Taking note of the time frame is also important. For example, if you’re a writer and you publish an article, the date of publication provides you with evidence that you are the originator of that text. Likewise, for any other product or service, get solid proof of when you began producing or offering it.
Additionally, be very careful when you discuss your plans. If you’ve got a good idea, don’t explain it in detail to others. Even clients only need general information, not full data on processes.
5. File a Patent
If your business is based on an invention, and it’s critical to your success that you retain sole ownership of the process, you could consider filing a patent. It really isn’t a cheap option, but it prevents others from “making, using, offering for sale, or selling” your brainchild. To obtain a patent, your invention has to be “novel” and “non-obvious”.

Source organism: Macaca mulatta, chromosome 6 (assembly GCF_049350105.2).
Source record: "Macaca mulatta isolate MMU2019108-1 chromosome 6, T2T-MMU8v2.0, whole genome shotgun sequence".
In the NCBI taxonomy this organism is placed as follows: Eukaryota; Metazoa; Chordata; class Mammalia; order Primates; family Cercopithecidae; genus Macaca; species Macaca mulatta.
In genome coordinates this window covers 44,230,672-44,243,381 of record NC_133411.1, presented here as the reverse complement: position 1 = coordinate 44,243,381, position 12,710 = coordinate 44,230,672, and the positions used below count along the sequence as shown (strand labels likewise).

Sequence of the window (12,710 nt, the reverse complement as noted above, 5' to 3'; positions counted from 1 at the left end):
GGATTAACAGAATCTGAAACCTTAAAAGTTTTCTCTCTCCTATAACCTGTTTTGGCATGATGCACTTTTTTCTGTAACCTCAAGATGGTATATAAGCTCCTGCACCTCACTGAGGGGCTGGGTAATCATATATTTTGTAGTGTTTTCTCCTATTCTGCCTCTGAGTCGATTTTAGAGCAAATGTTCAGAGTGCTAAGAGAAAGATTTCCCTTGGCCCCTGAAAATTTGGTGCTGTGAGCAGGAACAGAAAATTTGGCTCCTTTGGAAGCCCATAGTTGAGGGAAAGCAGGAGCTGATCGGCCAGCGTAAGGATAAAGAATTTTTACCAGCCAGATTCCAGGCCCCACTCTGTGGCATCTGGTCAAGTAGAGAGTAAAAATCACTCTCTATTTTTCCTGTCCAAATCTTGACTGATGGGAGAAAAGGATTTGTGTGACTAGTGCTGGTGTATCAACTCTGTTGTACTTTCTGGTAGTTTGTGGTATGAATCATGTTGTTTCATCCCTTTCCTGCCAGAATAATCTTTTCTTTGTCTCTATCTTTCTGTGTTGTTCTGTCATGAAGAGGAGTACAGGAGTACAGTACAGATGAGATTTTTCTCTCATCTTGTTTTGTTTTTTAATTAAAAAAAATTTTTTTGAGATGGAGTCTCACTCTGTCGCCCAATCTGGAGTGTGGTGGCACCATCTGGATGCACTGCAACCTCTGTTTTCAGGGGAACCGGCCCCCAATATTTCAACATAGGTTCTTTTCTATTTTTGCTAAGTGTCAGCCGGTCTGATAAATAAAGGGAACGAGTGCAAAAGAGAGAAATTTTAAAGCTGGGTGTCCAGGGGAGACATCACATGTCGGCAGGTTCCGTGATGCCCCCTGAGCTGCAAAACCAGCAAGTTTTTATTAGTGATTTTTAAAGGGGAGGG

How much will a patent cost? The IPWatchdog website goes into a lot of detail. If you’re a “small entity” (which most inventors are) the basic filing fee is $730, and if you’re a “micro-entity” the fee is $400. Professional drawings (which you’ll likely need) add another $300–$500, and attorney fees add another few thousand dollars depending on the complexity of the idea.
If your business is based on intellectual works such as writing, art, or photography you can protect them with copyright. This protects the “form of expression rather than the subject matter”, as the US Patent and Trademark Office explains in its helpful guidance.
Copyrighting is considerably cheaper than patenting, as the US Copyright Office website shows, and in fact any original work is automatically copyrighted by law. However, registration is recommended and considered as “prima facie” evidence (sufficient to prove your case) in a court of law. The Copyright Office FAQs provides further in-depth information if you need it.